Scott M. Deitche, author of Balls: The Life of Eddie Trascher, Gentleman Gangster and Silent Don, The Criminal Underworld of Santo Trafficante Jr.
Chepesiuk provides another fascinating portrait of organized crime in an American city whose uniqueness and location made it a spa for a variety of colorful crimes and criminals. Miami stands as a stark contrast to the comparatively staid underworlds found in the East and Midwest.
Steve Morris, Publisher, The New Criminologist.

Chepesiuk provides another fascinating portrait of organized crime in an American city whose uniqueness and location made it a spa for a variety of colorful crimes and criminals. Miami stands as a stark contrast to the comparatively staid underworlds found in the East and Midwest.
Stephen Brodt, Editor, Trends in Organized Crime Journal.

Tuesday, September 22, 2009

MORE of Slick's Q & A: The Answers

I'm a day late (if anyone's noticed.)

Here are the answers to Slick's Q & A:

Q: What separates a professional gambler from an amateur? A: When you can quit your day job and gamble full time with always something to fall back on.

Q: Is there a dealer's union in Las Vegas? A: A few casinos weak unions exist, but the casinos are trying vigorously to keep unions from forming. Check out this link for more complete information:

Q: Where did the saying "Bet your bottom dollar" come from? A: In the 18th Century, poker players stacked silver dollars instead of chips. When a guy wanted to bet everything, he "bet his bottom dollar," meaning the whole stack down to the last dollar.

Q: Who made "The buck stops here" a household phrase? A: Harry Trueman, an avid poker player, kept the saying on his desk.

MORE of Slick's Q & A

Test your knowledge on the following:

Q. What separates a professional gambler from an amateur?
Q. Is there a dealer’s union in Las Vegas?
Q. Where did the saying “Bet your bottom dollar” come from?
Q. Who made “The buck stops here” a household phrase?

Answers will appear by Thursday, Sept. 24.

Monday, September 14, 2009

TERRORIST VIOLENCE - Coming to a town near you

Let's hope these
horrific photos are
never repeated.

The following email came from a most reliable source. Open your eyes, Americans. They won't do it the same way twice:

Juval Aviv was the Israeli Agent upon whom the movie ' Munich ' was based.. He was Golda Meir's bodyguard - she appointed him to track down and bring to justice the Palestinian terrorists who took the Israeli athletes hostage and killed them during the Munich Olympic Games.

In a lecture in New York City a few weeks ago, he shared information that EVERY American needs to know -- but that our government has not yet shared with us.

He predicted the London subway bombing on the Bill O'Reilly show on Fox News stating publicly that it would happen within a week. At the time, O'Reilly laughed and mocked him saying that in a week he wanted him back on the show. But, unfortunately, within a week the terrorist attack had occurred.

Juval Aviv gave intelligence (via what he had gathered in Israel and the Middle East) to the Bush Administration about 9/11 a month before it occurred. His report specifically said they would use planes as bombs and target high profile buildings and monuments. Congress has since hired him as a security consultant.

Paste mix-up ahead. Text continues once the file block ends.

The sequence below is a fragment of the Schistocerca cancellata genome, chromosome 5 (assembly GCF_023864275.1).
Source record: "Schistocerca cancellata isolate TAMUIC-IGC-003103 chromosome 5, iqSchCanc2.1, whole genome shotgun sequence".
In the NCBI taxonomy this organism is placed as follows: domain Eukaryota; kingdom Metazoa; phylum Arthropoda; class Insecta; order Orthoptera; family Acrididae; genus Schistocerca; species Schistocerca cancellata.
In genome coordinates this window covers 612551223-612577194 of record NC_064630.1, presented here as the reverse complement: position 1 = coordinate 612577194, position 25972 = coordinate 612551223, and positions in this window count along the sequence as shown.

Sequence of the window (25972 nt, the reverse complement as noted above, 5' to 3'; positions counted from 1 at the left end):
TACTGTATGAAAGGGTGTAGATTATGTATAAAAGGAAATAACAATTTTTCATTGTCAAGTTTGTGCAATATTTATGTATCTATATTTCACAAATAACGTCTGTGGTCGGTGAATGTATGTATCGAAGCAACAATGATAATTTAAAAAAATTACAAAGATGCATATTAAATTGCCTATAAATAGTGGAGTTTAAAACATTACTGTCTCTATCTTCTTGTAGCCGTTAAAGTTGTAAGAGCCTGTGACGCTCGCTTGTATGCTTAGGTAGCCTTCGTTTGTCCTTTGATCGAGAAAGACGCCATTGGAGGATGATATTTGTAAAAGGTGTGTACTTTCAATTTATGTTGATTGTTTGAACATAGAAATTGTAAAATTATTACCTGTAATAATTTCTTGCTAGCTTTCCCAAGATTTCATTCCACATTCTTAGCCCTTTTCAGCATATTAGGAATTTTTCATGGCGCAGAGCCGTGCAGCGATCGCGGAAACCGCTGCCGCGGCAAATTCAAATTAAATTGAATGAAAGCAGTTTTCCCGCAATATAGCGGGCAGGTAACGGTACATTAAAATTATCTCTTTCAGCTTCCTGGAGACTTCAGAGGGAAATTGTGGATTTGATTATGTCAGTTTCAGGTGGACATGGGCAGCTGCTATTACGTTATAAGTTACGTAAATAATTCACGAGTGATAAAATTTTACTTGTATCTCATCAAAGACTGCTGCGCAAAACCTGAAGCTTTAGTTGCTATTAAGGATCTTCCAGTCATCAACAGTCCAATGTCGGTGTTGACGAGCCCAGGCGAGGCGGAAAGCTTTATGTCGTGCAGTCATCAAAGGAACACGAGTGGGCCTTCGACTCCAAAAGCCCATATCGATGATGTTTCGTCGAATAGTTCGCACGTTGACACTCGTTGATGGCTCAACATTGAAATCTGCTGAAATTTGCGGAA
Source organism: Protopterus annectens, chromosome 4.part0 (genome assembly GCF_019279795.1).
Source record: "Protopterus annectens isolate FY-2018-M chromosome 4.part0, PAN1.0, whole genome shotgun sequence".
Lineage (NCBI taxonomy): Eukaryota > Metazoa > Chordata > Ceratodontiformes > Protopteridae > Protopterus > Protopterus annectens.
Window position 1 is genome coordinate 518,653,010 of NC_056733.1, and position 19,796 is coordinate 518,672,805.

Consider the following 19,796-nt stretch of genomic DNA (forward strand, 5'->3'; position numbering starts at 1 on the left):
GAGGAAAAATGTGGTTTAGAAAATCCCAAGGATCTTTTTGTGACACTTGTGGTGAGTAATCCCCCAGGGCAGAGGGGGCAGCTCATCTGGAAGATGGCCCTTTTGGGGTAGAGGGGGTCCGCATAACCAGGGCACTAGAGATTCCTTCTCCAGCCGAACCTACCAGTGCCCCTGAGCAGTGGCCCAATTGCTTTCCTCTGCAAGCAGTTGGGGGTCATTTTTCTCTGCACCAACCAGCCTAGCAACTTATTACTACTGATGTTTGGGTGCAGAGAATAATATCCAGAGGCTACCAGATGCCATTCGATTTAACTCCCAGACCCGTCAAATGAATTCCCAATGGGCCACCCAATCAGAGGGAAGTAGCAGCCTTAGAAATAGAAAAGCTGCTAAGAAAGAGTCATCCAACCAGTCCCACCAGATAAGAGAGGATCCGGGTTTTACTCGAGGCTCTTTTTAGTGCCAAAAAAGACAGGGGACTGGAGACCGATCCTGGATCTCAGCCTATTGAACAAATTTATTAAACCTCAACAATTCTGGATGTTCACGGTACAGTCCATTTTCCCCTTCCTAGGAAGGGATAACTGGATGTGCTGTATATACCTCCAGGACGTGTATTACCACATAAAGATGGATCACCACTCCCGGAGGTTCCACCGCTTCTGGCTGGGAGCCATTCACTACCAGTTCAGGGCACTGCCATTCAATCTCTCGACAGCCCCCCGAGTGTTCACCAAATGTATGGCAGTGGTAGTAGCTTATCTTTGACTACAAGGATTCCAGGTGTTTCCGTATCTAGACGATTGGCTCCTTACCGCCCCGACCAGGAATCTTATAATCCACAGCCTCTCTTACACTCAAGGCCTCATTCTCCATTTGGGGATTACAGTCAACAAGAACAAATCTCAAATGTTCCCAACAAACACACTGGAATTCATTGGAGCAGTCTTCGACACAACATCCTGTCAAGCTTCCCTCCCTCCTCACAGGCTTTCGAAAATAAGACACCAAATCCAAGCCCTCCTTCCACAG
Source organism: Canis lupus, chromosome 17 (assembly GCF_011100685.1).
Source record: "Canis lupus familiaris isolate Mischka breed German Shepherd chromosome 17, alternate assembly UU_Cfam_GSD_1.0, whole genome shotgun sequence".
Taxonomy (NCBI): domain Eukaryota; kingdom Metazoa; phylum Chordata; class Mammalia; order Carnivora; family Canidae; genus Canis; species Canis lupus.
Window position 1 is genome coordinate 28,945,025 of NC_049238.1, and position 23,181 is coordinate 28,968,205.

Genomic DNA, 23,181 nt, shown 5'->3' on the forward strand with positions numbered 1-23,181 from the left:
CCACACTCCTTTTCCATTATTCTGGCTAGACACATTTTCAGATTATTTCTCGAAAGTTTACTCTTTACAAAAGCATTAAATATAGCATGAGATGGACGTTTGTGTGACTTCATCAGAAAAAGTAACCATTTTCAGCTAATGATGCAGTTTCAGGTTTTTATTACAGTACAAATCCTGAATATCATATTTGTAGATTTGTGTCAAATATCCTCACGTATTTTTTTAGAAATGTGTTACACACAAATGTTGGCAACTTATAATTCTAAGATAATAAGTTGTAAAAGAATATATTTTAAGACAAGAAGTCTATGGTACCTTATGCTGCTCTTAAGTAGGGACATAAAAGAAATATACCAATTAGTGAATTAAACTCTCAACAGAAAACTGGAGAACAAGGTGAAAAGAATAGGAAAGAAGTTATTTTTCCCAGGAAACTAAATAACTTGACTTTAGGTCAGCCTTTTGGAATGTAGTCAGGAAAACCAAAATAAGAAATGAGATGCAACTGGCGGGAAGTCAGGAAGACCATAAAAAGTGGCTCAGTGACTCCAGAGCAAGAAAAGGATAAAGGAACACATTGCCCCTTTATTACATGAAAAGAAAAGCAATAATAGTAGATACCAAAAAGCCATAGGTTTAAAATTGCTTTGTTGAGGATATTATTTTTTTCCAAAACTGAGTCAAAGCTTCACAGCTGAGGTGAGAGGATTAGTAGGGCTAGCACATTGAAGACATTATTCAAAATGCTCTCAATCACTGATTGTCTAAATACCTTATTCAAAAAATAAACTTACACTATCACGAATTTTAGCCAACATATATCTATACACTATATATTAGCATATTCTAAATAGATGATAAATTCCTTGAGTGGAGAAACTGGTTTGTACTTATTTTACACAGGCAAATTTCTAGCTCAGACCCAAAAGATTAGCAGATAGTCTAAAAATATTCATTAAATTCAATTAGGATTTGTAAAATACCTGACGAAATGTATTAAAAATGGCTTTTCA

Now for his future predictions. He predicts the next terrorist attack on the U.S. Will occur within the next few months.

Forget hijacking airplanes, because he says terrorists will NEVER try and hijack a plane again as they know the people onboard will never go down quietly again. Aviv believes our airport security is a joke -- that we have been reactionary rather than proactive in developing strategies that are truly effective.

For example:

1) Our airport technology is outdated. We look for metal, and the new explosives are made of plastic.

2) He talked about how some idiot tried to light his shoe on fire. Because of that, now everyone has to take off their shoes. A group of idiots tried to bring aboard liquid explosives. Now we can't bring liquids on board. He says he's waiting for some suicidal maniac to pour liquid explosive on his underwear; at which point, security will have us all traveling naked! Every strategy we have is reactionary.

3) We only focus on security when people are heading to the gates.. Aviv says that if a terrorist attack targets airports in the future, they will target busy times on the front end of the airport when/where people are checking in. It would be easy for someone to take two suitcases of explosives, walk up to a busy check-in line, ask a person next to them to watch their bags for a minute while they run to the restroom or get a drink and then detonate the bags BEFORE security even gets involved. In Israel, security checks bags BEFORE people can even ENTER the airport.

Aviv says the next terrorist attack here in America is imminent and will involve suicide bombers and non-suicide bombers in places where large groups of people congregate. (I. E., Disneyland, Las Vegas casinos, big cities New York, San Francisco, Chicago, etc.) and that it will also include shopping malls, subways in rush hour, train stations, etc., as well as rural America this time (Wyoming, Montana, etc.).

The attack will be characterized by simultaneous detonations around the country (terrorists like big impact), involving at least 5-8 cities, including rural areas.

Aviv says terrorists won't need to use suicide bombers in many of the larger cities, because at places like the MGM Grand in Las Vegas, they can simply valet park a car loaded with explosives and walk away.